Are you reactive or proactive when it comes to recruiting new Board members? Reactive recruiting can leave you with more problems than solutions. Unfortunately, reactive recruiting is the way that many Boards go about bringing new people in. They wait until it’s time to have new members in place and then hastily recruit friends and neighbors just to fill seats or reach the magic Board member number set out in their bylaws. Being proactive and having a plan to recruit the right people with the skills and talent you need can help ensure your Board is successful.

Proactive Board recruiting starts with evaluating the skills needed on your Board. A simple matrix can offer a fresh look at what your organization needs in its top leadership. Do you need someone with banking or finance expertise? How about someone with marketing or communications skill? Do you need an attorney? Someone with human resource experience? How about someone who is comfortable fundraising? Across the top of the matrix, write the skills your organization needs. You’ll probably have some needed skills that are unique to your organization.

Now down the left side of the matrix, list your current Board members. Then, check the boxes so you can see which of the needed skills are already on your Board.

This exercise should show you where your holes are. In the sample matrix, we can see that the organization needs someone who is an attorney. Be careful not to fall into the trap of thinking you can get just any attorney! You need someone who has an interest in the work the organization is doing and who is willing to serve. If that person is already a donor of the organization, all the better! They are already demonstrating their commitment to the cause.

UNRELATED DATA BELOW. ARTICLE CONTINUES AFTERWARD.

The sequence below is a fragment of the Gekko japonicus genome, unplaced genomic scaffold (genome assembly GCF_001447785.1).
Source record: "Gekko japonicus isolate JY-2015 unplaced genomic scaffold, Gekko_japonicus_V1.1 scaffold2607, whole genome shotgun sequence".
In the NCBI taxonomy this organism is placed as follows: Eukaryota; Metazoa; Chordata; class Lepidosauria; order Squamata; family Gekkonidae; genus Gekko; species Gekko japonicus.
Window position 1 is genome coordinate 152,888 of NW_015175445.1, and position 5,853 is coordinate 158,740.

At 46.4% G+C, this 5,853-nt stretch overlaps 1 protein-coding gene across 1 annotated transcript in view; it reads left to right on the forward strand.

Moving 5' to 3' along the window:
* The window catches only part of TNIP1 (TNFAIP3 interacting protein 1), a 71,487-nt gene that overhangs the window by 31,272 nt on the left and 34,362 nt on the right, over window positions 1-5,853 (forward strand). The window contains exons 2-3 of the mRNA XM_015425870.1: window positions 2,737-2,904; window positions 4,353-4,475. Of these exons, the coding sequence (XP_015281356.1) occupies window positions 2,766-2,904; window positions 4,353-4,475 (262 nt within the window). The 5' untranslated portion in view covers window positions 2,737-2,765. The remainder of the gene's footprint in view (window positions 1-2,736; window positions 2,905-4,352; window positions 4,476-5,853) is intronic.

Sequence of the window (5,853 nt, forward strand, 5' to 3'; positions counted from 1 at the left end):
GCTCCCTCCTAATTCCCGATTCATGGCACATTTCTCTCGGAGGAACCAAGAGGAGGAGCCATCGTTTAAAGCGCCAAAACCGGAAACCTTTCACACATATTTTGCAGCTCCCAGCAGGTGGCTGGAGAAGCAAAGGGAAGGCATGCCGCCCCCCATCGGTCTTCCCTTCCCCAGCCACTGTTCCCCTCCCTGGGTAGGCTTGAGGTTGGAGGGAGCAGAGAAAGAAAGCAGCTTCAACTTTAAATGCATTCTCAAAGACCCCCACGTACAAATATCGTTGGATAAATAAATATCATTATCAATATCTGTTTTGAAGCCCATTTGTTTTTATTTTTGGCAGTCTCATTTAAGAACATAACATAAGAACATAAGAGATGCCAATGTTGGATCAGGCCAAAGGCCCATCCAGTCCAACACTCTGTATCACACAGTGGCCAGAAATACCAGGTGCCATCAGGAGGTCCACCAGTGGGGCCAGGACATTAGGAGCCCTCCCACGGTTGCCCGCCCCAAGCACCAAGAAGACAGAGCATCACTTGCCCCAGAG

Another useful tool in proactive board recruiting is a Board member agreement. This simple document details the things that you expect your Board members to do, like attend meetings, participate in fundraising events, and making a financial contribution to the organization. Giving a potential Board member a ‘heads up’ about their responsibilities can help them make a better decision about joining your Board and get them off on the right foot to being a great Board member!

About the Author: Sandy Rees has served non profit organizations in Tennessee including Second Harvest Food Bank, and the Joy of Music School. She is an active member of the Association of Fundraising Professionals (AFP) and has achieved the CFRE (Certified Fundraising Executive) certification.  She is a co-author of the book 7 Essential Elements to Raising Money by Mail.

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Posted on 15 October 2007

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